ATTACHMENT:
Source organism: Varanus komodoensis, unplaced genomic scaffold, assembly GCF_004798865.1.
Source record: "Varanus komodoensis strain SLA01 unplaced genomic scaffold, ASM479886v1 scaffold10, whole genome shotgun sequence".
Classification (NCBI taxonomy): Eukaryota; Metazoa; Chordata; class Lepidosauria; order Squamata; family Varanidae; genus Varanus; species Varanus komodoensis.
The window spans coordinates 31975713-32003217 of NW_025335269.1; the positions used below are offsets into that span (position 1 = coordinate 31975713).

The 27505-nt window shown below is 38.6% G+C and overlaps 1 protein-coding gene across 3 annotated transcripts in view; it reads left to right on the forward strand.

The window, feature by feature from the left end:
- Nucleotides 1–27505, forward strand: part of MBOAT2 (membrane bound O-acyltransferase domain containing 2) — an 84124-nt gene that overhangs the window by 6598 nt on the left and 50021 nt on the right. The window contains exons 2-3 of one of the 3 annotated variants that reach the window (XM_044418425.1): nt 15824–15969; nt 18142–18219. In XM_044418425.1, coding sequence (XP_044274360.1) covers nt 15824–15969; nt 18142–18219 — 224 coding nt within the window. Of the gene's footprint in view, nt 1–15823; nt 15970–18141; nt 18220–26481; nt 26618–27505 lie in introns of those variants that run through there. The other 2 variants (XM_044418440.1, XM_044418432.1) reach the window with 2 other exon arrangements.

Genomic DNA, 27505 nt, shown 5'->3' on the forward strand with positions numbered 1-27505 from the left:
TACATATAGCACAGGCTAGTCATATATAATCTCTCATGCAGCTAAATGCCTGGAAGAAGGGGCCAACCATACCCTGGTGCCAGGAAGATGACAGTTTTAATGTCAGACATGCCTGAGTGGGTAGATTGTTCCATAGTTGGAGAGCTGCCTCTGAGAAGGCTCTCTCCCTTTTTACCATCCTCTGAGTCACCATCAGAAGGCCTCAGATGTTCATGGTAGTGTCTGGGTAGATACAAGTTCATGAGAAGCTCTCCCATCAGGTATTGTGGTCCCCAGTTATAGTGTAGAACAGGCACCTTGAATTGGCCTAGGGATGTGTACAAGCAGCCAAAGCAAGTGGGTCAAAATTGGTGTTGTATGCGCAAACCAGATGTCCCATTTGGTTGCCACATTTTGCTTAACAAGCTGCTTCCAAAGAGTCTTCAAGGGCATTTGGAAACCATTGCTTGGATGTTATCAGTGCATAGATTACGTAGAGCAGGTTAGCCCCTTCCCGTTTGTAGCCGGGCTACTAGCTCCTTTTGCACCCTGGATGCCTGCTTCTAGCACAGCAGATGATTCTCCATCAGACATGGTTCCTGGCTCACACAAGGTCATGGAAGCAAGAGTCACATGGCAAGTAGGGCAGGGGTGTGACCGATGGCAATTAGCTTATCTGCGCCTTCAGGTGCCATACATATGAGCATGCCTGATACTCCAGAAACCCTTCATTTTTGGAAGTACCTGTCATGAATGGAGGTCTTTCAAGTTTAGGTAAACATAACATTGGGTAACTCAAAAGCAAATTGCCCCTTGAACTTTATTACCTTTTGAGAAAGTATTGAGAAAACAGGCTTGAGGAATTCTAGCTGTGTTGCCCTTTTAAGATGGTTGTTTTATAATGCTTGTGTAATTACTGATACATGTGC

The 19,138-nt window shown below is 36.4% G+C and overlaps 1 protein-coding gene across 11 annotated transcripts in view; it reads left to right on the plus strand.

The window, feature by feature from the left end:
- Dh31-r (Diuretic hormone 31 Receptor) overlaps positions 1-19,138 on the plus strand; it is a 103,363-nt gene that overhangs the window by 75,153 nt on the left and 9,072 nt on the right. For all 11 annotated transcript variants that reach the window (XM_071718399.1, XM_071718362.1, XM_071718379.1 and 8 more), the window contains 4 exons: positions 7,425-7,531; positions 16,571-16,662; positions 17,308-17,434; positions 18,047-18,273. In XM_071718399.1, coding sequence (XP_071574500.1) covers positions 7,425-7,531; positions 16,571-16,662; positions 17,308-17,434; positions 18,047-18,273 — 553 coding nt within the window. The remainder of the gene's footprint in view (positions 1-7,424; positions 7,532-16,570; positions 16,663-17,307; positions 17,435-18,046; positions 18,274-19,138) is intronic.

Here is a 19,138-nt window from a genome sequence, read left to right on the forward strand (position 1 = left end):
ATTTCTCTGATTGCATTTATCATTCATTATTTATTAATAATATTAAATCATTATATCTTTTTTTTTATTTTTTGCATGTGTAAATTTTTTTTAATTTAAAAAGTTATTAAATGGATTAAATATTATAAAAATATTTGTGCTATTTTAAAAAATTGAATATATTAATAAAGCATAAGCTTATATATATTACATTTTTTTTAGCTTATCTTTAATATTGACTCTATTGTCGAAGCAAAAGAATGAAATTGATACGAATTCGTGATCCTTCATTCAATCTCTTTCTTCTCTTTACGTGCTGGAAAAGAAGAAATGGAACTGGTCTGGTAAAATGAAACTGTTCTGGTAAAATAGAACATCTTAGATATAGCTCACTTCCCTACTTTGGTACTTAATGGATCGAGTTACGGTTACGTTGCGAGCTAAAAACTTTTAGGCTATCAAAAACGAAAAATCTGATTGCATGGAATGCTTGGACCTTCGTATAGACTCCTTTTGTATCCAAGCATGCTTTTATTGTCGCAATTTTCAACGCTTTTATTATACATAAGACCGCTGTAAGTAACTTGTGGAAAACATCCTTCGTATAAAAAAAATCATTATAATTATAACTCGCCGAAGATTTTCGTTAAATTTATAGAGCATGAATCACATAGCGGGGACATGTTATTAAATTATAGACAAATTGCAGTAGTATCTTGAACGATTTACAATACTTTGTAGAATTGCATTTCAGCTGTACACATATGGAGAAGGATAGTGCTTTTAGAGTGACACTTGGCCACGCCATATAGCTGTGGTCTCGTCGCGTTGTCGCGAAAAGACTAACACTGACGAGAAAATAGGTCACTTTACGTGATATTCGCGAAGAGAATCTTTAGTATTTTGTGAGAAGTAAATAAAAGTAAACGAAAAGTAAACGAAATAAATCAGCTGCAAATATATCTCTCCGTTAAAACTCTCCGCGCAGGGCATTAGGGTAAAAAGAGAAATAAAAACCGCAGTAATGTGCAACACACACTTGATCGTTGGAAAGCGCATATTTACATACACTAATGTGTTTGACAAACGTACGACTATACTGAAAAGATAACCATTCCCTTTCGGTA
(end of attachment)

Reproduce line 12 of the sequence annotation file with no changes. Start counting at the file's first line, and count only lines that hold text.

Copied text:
- Dh31-r (Diuretic hormone 31 Receptor) overlaps positions 1-19,138 on the plus strand; it is a 103,363-nt gene that overhangs the window by 75,153 nt on the left and 9,072 nt on the right. For all 11 annotated transcript variants that reach the window (XM_071718399.1, XM_071718362.1, XM_071718379.1 and 8 more), the window contains 4 exons: positions 7,425-7,531; positions 16,571-16,662; positions 17,308-17,434; positions 18,047-18,273. In XM_071718399.1, coding sequence (XP_071574500.1) covers positions 7,425-7,531; positions 16,571-16,662; positions 17,308-17,434; positions 18,047-18,273 — 553 coding nt within the window. The remainder of the gene's footprint in view (positions 1-7,424; positions 7,532-16,570; positions 16,663-17,307; positions 17,435-18,046; positions 18,274-19,138) is intronic.